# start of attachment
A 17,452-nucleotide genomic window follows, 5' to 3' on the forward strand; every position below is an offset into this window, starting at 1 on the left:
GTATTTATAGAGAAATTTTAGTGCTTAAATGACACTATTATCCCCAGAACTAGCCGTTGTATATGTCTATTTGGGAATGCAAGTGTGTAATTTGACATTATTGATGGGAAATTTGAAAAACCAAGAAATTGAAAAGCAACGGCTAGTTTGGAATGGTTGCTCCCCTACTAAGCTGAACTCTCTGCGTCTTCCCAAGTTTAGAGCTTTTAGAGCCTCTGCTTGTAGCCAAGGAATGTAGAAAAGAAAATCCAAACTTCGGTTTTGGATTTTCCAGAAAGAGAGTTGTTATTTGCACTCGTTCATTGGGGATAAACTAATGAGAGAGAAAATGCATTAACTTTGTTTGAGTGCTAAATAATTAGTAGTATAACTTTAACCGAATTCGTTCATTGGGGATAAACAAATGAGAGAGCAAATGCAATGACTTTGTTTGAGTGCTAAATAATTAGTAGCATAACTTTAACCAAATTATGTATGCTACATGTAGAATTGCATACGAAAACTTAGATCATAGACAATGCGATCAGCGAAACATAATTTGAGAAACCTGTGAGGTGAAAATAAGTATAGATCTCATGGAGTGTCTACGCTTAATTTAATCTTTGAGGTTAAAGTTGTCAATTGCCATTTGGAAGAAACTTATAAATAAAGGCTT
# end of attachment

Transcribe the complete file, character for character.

A 17,452-nucleotide genomic window follows, 5' to 3' on the forward strand; every position below is an offset into this window, starting at 1 on the left:
GTATTTATAGAGAAATTTTAGTGCTTAAATGACACTATTATCCCCAGAACTAGCCGTTGTATATGTCTATTTGGGAATGCAAGTGTGTAATTTGACATTATTGATGGGAAATTTGAAAAACCAAGAAATTGAAAAGCAACGGCTAGTTTGGAATGGTTGCTCCCCTACTAAGCTGAACTCTCTGCGTCTTCCCAAGTTTAGAGCTTTTAGAGCCTCTGCTTGTAGCCAAGGAATGTAGAAAAGAAAATCCAAACTTCGGTTTTGGATTTTCCAGAAAGAGAGTTGTTATTTGCACTCGTTCATTGGGGATAAACTAATGAGAGAGAAAATGCATTAACTTTGTTTGAGTGCTAAATAATTAGTAGTATAACTTTAACCGAATTCGTTCATTGGGGATAAACAAATGAGAGAGCAAATGCAATGACTTTGTTTGAGTGCTAAATAATTAGTAGCATAACTTTAACCAAATTATGTATGCTACATGTAGAATTGCATACGAAAACTTAGATCATAGACAATGCGATCAGCGAAACATAATTTGAGAAACCTGTGAGGTGAAAATAAGTATAGATCTCATGGAGTGTCTACGCTTAATTTAATCTTTGAGGTTAAAGTTGTCAATTGCCATTTGGAAGAAACTTATAAATAAAGGCTT